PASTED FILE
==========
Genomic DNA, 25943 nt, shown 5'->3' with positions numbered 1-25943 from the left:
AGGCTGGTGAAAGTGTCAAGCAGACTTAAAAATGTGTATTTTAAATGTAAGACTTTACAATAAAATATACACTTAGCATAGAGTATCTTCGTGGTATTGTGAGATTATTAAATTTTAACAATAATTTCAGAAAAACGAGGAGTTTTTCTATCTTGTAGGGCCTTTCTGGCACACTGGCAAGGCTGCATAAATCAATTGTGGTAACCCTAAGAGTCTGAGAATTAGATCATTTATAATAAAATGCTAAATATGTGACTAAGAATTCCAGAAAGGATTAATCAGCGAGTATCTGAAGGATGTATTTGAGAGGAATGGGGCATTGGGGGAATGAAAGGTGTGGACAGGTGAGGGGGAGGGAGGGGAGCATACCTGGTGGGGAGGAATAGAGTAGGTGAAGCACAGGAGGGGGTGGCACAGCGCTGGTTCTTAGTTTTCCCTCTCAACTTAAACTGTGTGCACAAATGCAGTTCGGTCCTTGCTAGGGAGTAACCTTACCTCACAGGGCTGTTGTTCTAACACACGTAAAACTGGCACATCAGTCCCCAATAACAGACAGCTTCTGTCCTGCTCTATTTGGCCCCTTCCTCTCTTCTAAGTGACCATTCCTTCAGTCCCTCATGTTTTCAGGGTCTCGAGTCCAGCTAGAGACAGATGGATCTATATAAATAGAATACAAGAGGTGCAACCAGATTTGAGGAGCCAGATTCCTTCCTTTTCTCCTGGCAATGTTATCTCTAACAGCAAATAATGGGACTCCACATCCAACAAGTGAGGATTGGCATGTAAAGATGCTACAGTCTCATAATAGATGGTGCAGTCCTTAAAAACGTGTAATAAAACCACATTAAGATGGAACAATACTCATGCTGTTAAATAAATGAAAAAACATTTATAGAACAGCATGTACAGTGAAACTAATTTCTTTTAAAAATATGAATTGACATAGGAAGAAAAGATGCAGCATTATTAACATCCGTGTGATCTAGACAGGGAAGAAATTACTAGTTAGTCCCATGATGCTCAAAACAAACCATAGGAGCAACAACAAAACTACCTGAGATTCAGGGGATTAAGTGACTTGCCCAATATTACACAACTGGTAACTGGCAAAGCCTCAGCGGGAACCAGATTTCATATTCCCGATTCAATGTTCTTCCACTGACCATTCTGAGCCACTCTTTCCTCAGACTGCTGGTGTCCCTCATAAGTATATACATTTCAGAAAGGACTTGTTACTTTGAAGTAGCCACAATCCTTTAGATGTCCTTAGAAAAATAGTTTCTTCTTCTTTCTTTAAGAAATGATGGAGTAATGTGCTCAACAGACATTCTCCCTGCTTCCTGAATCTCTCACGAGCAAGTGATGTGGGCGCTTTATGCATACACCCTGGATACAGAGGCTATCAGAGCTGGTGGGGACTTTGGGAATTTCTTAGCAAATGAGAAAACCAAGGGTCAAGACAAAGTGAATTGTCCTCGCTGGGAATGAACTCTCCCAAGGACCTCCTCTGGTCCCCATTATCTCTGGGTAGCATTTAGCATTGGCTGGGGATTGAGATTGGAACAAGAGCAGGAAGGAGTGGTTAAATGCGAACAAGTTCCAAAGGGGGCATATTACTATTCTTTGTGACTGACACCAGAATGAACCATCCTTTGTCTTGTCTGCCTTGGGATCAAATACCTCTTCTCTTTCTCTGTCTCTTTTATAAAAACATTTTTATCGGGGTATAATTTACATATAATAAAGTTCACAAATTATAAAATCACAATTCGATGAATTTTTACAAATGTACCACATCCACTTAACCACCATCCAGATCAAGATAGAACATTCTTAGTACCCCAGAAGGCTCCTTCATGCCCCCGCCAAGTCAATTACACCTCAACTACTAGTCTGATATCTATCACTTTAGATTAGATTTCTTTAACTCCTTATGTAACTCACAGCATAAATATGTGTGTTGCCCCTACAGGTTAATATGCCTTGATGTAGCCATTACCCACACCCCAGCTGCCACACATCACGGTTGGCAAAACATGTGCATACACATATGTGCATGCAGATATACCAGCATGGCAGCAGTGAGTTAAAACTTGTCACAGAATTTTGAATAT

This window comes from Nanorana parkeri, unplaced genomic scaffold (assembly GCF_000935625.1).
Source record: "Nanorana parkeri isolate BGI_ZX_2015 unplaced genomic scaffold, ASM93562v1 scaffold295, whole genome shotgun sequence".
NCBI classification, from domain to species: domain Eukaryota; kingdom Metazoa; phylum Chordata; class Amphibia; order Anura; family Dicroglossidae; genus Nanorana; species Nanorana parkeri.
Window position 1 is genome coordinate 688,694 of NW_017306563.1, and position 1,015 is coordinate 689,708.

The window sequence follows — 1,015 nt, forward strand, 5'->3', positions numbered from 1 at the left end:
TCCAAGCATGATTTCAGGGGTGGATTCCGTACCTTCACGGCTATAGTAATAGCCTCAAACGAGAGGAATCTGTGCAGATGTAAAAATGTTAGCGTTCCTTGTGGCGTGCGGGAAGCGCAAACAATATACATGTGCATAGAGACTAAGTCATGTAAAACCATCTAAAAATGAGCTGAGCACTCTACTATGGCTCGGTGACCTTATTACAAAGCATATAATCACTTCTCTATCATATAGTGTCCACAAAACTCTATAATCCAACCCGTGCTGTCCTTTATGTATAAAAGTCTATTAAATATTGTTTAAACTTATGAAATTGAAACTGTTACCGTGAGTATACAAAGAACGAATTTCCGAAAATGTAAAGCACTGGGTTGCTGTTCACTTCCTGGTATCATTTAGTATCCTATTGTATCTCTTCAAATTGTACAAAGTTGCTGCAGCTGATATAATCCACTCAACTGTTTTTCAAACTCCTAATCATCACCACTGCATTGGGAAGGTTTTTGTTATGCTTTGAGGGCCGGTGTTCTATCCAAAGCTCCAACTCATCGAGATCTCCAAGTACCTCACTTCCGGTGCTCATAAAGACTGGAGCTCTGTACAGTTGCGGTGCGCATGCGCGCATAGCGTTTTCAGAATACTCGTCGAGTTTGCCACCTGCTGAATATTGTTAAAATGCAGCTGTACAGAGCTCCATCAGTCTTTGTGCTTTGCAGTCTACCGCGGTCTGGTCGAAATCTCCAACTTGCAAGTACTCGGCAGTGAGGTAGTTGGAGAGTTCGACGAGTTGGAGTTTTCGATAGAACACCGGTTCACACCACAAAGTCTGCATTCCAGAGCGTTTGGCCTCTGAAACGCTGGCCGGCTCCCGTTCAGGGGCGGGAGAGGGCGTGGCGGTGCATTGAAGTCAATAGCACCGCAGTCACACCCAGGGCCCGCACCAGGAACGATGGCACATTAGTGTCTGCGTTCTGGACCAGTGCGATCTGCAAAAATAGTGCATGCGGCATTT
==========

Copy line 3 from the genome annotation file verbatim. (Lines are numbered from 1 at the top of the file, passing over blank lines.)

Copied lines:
This window comes from Nanorana parkeri, unplaced genomic scaffold (assembly GCF_000935625.1).